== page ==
Effective Learning and Achievement

Popular wisdom over the past generation has told us that active use of our brains will prevent mental decay. This is increasingly important as we age. People who are constantly learning suffer fewer memory and cognitive problems later in life. They also feel a little more ‘alive’ and aware.

Of course we can put effort into learning and achieve little, or achieve less than other people who seem to put the same effort. So why the discrepancy? Probably it is the type of effort as much as the amount.

Some tricks:

  • Visualize the outcome. What are your objectives in learning this skill/information? What are the possibilities?
  • Think of written resources (textbooks, articles, online research …etc.) as a starting point. We have all heard criticism of people who just have book knowledge. But these people do better than those who have no knowledge at all. Of course it is experience and participation that really teach us, but the person with book knowledge will benefit far more from any experience and participation than a complete novice, and learn quite quickly. It is book knowledge combined with personal experience that really makes for skilled individuals.
  • Work with others. Bounce ideas off other minds. Consider different perspectives. Don’t just rely on your own mindset and ideas, there will always be a few things that you missed and that others picked up on.
  • Learning approaches make a difference. Some individuals learn a lot from spoken lectures. Some learn a lot from reading. Some from visualization or by building a working model. Sometimes an individual learns different topics in a different manner, or learns a topic by combining approaches.
  • Remember that failure is acceptable when learning but not when implementing. There is a lot of trial and error involved when discovering and experimenting. See the humour and humility in this, and embrace the creativity. But when somebody pays you to do a job you need to produce the successful results of all your efforts, not more trial and error. We learn now so we know how to get do things well latter on.
  • Accountability and time limits help motivation. We tend to prioritise what is urgent rather than what is important. Accountability and impending deadlines can make the important things a slightly urgent priority. The feedback from this is useful and the successes makes it worthwhile.


Escape Room Game Sydney

Escape room situations are beneficial at many levels. They involve cooperative teamwork, active participation, the linking of information and experience, and an impending deadline. At the same time is it an enjoyable experience, with nothing too important involved should things go awry. Social games like this are about being active and alive.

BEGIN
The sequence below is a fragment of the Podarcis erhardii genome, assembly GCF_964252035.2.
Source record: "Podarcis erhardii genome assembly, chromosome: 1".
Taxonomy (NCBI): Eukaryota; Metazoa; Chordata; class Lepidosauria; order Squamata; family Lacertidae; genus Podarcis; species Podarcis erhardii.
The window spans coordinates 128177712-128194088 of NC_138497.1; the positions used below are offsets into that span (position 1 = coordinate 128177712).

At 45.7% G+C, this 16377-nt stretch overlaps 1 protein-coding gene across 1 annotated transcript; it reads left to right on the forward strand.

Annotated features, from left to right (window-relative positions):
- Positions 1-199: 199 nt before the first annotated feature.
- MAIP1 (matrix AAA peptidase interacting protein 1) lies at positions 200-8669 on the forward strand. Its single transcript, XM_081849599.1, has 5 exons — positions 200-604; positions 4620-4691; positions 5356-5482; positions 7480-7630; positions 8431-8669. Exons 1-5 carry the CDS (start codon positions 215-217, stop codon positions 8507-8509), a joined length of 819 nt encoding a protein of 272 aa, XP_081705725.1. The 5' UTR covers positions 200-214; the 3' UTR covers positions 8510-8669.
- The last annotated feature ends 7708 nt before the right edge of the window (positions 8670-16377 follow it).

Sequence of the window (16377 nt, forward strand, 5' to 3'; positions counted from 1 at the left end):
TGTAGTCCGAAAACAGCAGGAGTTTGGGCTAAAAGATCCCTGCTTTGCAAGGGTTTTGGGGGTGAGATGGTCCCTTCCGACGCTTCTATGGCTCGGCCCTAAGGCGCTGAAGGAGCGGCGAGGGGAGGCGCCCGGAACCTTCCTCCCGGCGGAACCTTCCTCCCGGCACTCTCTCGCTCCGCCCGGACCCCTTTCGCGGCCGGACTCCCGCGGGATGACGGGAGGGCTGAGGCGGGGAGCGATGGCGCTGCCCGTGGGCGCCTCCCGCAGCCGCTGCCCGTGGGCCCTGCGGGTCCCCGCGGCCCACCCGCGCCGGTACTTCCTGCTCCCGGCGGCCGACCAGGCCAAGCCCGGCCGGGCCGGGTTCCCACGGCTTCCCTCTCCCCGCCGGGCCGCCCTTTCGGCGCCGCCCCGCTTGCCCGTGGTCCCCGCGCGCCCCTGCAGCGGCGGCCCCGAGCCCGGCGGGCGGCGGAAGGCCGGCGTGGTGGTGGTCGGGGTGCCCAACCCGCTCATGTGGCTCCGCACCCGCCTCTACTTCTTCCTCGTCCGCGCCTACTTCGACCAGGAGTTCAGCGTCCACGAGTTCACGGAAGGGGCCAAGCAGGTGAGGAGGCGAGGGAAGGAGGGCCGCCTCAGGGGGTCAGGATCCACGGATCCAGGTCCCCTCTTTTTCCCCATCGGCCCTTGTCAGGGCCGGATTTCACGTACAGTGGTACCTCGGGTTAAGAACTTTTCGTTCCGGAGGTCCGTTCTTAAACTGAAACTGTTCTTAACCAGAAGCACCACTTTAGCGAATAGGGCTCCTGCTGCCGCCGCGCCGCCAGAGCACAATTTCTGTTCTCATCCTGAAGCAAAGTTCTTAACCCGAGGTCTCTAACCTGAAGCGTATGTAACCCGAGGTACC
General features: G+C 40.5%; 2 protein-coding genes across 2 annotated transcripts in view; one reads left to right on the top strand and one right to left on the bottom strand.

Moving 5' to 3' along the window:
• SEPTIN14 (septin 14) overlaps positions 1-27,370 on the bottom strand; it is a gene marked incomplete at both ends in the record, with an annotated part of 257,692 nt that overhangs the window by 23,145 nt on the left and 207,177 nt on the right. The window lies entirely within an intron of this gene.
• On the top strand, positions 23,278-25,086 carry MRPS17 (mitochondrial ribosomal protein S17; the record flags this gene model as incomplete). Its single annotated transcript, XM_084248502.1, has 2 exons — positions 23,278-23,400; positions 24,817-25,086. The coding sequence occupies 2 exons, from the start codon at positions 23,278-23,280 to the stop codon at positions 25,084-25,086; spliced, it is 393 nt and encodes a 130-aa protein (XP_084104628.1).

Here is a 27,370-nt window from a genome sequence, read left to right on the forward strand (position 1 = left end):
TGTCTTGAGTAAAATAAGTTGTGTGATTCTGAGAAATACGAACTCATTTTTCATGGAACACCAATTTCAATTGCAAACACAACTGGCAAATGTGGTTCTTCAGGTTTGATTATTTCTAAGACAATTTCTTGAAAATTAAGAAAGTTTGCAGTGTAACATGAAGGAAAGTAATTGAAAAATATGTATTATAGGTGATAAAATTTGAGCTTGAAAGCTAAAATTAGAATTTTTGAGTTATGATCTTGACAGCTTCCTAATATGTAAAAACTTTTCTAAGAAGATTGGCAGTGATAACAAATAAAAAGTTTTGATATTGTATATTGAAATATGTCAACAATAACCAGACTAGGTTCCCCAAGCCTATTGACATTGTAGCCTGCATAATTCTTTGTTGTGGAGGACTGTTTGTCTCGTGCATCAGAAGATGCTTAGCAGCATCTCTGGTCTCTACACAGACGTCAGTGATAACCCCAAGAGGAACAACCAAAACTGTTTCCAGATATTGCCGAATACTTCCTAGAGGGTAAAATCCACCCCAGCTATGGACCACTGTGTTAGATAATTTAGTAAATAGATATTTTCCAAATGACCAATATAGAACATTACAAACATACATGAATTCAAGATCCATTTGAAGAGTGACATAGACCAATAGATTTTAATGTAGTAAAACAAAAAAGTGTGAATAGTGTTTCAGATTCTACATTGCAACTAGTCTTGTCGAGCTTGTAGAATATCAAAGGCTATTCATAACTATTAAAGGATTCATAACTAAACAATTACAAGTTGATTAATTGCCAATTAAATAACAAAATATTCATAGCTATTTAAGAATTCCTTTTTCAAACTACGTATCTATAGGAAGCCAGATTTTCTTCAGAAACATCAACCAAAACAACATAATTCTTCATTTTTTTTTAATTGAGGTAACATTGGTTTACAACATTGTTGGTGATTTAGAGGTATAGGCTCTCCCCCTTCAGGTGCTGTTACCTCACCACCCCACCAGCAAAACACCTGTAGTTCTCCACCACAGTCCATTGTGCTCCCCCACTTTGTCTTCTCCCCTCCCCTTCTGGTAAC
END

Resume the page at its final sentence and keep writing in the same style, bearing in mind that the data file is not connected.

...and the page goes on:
Pieces and Patterns

A complaint sometimes made about people in the millennial generation is that they think in disconnected moments. Their minds are used to making short comments on Twitter; they live by disconnected experiences. The complaint is that they do not connect these experiences together to for an understanding or see an overall pattern. This may mean a poor understanding of themselves and others. Life’s an interesting set of jigsaw pieces that stay unassembled in the box.

Perhaps this is a misconception. Perhaps older generations always believe the new generations aren’t getting it right. Perhaps the next generation is only different, not mistaken. Or maybe it’s just immaturity, with the older generation forgetting how they went through the same type of experiences at that age.

But a kernel of truth in this is the concept of a mind that is more concerned with isolated experiences and moments, maybe facts, rather than connections. This type of mentality has always existed. In fact, it must be the starting point for any newborn infant mind. But if a brain is to develop it must start connecting its experiences together. This is needed if we are to be self-aware, or aware of the world around us.

Escape room Sydney

In contrast to the accusation that the millennial mind is focuses on disconnected experiences is the mentality behind digital technology. Digital technology, whether it is coding or interfacing devices, is all about things being interconnected. Computer code is highly structured, not just a random group of terms. Physical devices and social media connect at multiple levels. What can be a problem is that the users are mostly oblivious to this. The structure is provided for them without their needing to understand it.

Computer games can be an exception to this. Some games are just mindless entertainment where you shoot space invaders. But more advanced games require users to put things together. And puzzles or detective games require thinking and pattern formation.

Escape rooms combine physical experiences with a mental demand for putting those experiences into some sort of order. This is how new neural pathways are formed. And it is something different to the learning obtained from reading, which is also high beneficial in its own way.

Escape room game Sydney

Escape rooms are social, teaching team work with friends; they teach resourcefulness, because we can’t just look for h answer on Google; they are physically engaging, not just being words on a page; and they teach us the interconnectedness of our experiences.

Escape rooms may be a fantasy scenario, but they teach us practical thinking skills and the joy of being physical involved with what we do.